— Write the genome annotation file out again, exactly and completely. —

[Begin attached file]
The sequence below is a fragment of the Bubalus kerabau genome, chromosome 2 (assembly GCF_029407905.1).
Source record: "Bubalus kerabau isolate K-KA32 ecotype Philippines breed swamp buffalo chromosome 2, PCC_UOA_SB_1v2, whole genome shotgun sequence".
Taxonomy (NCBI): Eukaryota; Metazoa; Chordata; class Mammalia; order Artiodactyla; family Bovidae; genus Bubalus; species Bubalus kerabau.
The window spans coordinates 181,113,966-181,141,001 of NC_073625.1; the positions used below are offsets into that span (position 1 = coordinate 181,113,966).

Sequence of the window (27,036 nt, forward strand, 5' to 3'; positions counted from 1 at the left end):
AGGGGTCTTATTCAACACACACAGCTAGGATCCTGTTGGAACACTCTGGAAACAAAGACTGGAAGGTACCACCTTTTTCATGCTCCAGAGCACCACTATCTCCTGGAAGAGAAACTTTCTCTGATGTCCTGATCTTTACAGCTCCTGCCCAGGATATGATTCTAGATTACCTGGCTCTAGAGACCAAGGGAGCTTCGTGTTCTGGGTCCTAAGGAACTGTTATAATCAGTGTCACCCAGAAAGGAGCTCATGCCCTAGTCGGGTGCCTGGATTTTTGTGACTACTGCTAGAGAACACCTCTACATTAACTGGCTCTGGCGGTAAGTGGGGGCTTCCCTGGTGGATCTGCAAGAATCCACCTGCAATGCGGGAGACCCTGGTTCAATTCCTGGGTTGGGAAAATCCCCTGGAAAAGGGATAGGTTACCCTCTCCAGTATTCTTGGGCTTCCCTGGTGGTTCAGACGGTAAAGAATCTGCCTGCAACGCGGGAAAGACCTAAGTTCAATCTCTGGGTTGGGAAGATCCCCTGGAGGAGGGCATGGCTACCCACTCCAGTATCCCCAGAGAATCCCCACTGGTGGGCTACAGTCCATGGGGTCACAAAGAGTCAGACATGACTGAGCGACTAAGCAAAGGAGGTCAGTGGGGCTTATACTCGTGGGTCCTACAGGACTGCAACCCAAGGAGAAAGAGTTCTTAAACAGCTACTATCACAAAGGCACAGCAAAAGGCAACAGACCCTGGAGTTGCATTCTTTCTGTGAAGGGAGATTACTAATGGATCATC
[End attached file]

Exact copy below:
The sequence below is a fragment of the Bubalus kerabau genome, chromosome 2 (assembly GCF_029407905.1).
Source record: "Bubalus kerabau isolate K-KA32 ecotype Philippines breed swamp buffalo chromosome 2, PCC_UOA_SB_1v2, whole genome shotgun sequence".
Taxonomy (NCBI): Eukaryota; Metazoa; Chordata; class Mammalia; order Artiodactyla; family Bovidae; genus Bubalus; species Bubalus kerabau.
The window spans coordinates 181,113,966-181,141,001 of NC_073625.1; the positions used below are offsets into that span (position 1 = coordinate 181,113,966).

Sequence of the window (27,036 nt, forward strand, 5' to 3'; positions counted from 1 at the left end):
AGGGGTCTTATTCAACACACACAGCTAGGATCCTGTTGGAACACTCTGGAAACAAAGACTGGAAGGTACCACCTTTTTCATGCTCCAGAGCACCACTATCTCCTGGAAGAGAAACTTTCTCTGATGTCCTGATCTTTACAGCTCCTGCCCAGGATATGATTCTAGATTACCTGGCTCTAGAGACCAAGGGAGCTTCGTGTTCTGGGTCCTAAGGAACTGTTATAATCAGTGTCACCCAGAAAGGAGCTCATGCCCTAGTCGGGTGCCTGGATTTTTGTGACTACTGCTAGAGAACACCTCTACATTAACTGGCTCTGGCGGTAAGTGGGGGCTTCCCTGGTGGATCTGCAAGAATCCACCTGCAATGCGGGAGACCCTGGTTCAATTCCTGGGTTGGGAAAATCCCCTGGAAAAGGGATAGGTTACCCTCTCCAGTATTCTTGGGCTTCCCTGGTGGTTCAGACGGTAAAGAATCTGCCTGCAACGCGGGAAAGACCTAAGTTCAATCTCTGGGTTGGGAAGATCCCCTGGAGGAGGGCATGGCTACCCACTCCAGTATCCCCAGAGAATCCCCACTGGTGGGCTACAGTCCATGGGGTCACAAAGAGTCAGACATGACTGAGCGACTAAGCAAAGGAGGTCAGTGGGGCTTATACTCGTGGGTCCTACAGGACTGCAACCCAAGGAGAAAGAGTTCTTAAACAGCTACTATCACAAAGGCACAGCAAAAGGCAACAGACCCTGGAGTTGCATTCTTTCTGTGAAGGGAGATTACTAATGGATCATC